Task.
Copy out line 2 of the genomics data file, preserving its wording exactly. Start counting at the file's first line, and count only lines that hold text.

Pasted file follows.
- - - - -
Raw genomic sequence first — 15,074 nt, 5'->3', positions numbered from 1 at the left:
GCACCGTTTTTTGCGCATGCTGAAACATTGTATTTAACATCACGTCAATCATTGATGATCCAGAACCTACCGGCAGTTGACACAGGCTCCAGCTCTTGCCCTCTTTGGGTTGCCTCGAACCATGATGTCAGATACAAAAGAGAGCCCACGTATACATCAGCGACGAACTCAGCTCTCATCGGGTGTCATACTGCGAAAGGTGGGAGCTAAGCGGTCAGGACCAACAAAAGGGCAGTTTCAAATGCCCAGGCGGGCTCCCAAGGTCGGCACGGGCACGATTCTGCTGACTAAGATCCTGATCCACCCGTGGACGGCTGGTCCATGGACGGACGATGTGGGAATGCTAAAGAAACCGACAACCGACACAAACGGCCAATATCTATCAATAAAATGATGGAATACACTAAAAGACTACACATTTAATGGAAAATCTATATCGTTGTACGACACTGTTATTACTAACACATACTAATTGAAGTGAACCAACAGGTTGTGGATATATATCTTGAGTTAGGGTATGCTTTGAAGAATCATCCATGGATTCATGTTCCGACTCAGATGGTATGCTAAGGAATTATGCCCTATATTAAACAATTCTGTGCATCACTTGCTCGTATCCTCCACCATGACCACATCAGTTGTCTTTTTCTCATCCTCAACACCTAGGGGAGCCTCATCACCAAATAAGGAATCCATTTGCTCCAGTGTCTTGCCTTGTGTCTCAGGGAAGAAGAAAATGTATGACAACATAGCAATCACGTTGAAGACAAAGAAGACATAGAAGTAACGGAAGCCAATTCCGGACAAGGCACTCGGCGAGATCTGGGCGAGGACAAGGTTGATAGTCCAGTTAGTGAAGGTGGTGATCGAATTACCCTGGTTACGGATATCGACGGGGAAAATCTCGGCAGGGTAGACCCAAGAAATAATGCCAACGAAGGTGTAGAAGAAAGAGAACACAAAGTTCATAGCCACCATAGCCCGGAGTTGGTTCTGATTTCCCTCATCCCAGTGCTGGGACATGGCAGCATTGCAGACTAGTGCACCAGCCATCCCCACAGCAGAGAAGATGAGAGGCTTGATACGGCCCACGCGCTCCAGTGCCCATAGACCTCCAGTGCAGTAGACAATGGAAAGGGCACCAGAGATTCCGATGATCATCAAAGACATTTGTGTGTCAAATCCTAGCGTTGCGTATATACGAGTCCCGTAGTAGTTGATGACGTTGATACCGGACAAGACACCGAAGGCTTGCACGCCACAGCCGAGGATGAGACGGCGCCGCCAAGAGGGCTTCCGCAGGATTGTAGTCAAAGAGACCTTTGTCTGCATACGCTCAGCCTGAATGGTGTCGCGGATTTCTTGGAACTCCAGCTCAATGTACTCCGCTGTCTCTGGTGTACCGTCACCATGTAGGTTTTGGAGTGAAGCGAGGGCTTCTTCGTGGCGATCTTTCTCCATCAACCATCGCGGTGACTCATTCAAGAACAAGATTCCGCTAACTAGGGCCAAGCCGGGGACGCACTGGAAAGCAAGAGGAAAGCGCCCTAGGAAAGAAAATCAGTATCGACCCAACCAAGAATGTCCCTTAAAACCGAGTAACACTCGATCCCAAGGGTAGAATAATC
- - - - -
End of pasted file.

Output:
GCACCGTTTTTTGCGCATGCTGAAACATTGTATTTAACATCACGTCAATCATTGATGATCCAGAACCTACCGGCAGTTGACACAGGCTCCAGCTCTTGCCCTCTTTGGGTTGCCTCGAACCATGATGTCAGATACAAAAGAGAGCCCACGTATACATCAGCGACGAACTCAGCTCTCATCGGGTGTCATACTGCGAAAGGTGGGAGCTAAGCGGTCAGGACCAACAAAAGGGCAGTTTCAAATGCCCAGGCGGGCTCCCAAGGTCGGCACGGGCACGATTCTGCTGACTAAGATCCTGATCCACCCGTGGACGGCTGGTCCATGGACGGACGATGTGGGAATGCTAAAGAAACCGACAACCGACACAAACGGCCAATATCTATCAATAAAATGATGGAATACACTAAAAGACTACACATTTAATGGAAAATCTATATCGTTGTACGACACTGTTATTACTAACACATACTAATTGAAGTGAACCAACAGGTTGTGGATATATATCTTGAGTTAGGGTATGCTTTGAAGAATCATCCATGGATTCATGTTCCGACTCAGATGGTATGCTAAGGAATTATGCCCTATATTAAACAATTCTGTGCATCACTTGCTCGTATCCTCCACCATGACCACATCAGTTGTCTTTTTCTCATCCTCAACACCTAGGGGAGCCTCATCACCAAATAAGGAATCCATTTGCTCCAGTGTCTTGCCTTGTGTCTCAGGGAAGAAGAAAATGTATGACAACATAGCAATCACGTTGAAGACAAAGAAGACATAGAAGTAACGGAAGCCAATTCCGGACAAGGCACTCGGCGAGATCTGGGCGAGGACAAGGTTGATAGTCCAGTTAGTGAAGGTGGTGATCGAATTACCCTGGTTACGGATATCGACGGGGAAAATCTCGGCAGGGTAGACCCAAGAAATAATGCCAACGAAGGTGTAGAAGAAAGAGAACACAAAGTTCATAGCCACCATAGCCCGGAGTTGGTTCTGATTTCCCTCATCCCAGTGCTGGGACATGGCAGCATTGCAGACTAGTGCACCAGCCATCCCCACAGCAGAGAAGATGAGAGGCTTGATACGGCCCACGCGCTCCAGTGCCCATAGACCTCCAGTGCAGTAGACAATGGAAAGGGCACCAGAGATTCCGATGATCATCAAAGACATTTGTGTGTCAAATCCTAGCGTTGCGTATATACGAGTCCCGTAGTAGTTGATGACGTTGATACCGGACAAGACACCGAAGGCTTGCACGCCACAGCCGAGGATGAGACGGCGCCGCCAAGAGGGCTTCCGCAGGATTGTAGTCAAAGAGACCTTTGTCTGCATACGCTCAGCCTGAATGGTGTCGCGGATTTCTTGGAACTCCAGCTCAATGTACTCCGCTGTCTCTGGTGTACCGTCACCATGTAGGTTTTGGAGTGAAGCGAGGGCTTCTTCGTGGCGATCTTTCTCCATCAACCATCGCGGTGACTCATTCAAGAACAAGATTCCGCTAACTAGGGCCAAGCCGGGGACGCACTGGAAAGCAAGAGGAAAGCGCCCTAGGAAAGAAAATCAGTATCGACCCAACCAAGAATGTCCCTTAAAACCGAGTAACACTCGATCCCAAGGGTAGAATAATC